College ranking needs reform

Increasing numbers of schools are pushing for a change in the current ranking system.

It is again the time of year for a new flock of students to critically peruse the rankings of our nation’s many universities and colleges to determine the institution of their choice. It is also at this very time that more and more colleges are, with good reason, calling upon a reform of the current college ranking system.

U.S. News has been evaluating universities and colleges since 1993 with the largest component of the rankings, 25 percent of a school’s overall score, based on a survey that asks presidents, admissions directors and provosts to assess peer institutions. This reputational ranking seems like a very legitimate tool for obtaining a specific level of knowledge about schools.

However, can one really break down and define a complex institution into a single number? The rankings’ formula overemphasizes selective admissions data such as low acceptance rates and high SAT scores for incoming freshmen while paying little attention to what really matters but is much harder to measure: the education students receive once they get on campus.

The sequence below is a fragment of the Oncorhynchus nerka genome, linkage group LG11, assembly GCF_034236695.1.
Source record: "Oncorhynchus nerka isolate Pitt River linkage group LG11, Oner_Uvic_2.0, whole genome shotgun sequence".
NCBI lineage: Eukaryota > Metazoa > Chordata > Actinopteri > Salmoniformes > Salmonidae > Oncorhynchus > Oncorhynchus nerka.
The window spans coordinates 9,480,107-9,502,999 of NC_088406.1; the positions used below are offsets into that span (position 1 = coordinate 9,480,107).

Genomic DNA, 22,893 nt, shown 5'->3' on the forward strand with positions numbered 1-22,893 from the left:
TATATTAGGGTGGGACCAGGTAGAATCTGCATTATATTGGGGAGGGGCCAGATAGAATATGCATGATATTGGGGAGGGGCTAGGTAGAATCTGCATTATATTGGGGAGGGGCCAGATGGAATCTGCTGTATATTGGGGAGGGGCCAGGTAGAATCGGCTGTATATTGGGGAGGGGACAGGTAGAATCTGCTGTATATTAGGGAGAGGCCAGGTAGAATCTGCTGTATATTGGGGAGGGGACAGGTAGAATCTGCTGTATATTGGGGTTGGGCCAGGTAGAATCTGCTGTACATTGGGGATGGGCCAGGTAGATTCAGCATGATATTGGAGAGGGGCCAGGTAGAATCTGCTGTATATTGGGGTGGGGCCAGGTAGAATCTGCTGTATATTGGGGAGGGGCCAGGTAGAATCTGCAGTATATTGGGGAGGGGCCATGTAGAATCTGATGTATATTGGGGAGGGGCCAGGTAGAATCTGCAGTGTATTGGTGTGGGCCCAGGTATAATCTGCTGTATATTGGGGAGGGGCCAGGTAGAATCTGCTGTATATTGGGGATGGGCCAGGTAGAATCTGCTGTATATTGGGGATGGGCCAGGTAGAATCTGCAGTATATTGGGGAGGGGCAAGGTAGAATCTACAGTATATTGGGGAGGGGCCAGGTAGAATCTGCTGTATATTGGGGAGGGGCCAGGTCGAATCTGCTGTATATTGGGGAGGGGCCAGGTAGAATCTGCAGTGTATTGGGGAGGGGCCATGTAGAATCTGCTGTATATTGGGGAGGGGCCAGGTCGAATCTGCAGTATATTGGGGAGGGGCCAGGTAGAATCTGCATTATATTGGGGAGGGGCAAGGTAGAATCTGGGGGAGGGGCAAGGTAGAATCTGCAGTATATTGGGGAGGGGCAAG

Even more alarming is what many critics refer to as “ranksteering,” which occurs when schools specifically tailor administrative decisions to move higher up on the list. The rankings encourage more per-student spending because it makes up 10 percent of a school’s score. This certainly doesn’t help keep tuition down and it punishes schools who attempt to balance their budget rather than keep up with their peers’ spending increases. We are headed in the wrong direction if we are evaluating education in such a manner that institutions are rewarded for building unnecessary material things as much as for investing in what happens in the classroom.

Currently, the heads of a dozen private colleges are waiting to distribute a letter that will ask fellow midsized schools whether they are willing to pull out of the U.S. News survey, stop filling out part of it, stop advertising their ranking or, most importantly, help come up with more relevant data to provide as an alternative. Given the problems attached to the current ranking system, a college- ranking revolt is just what we need.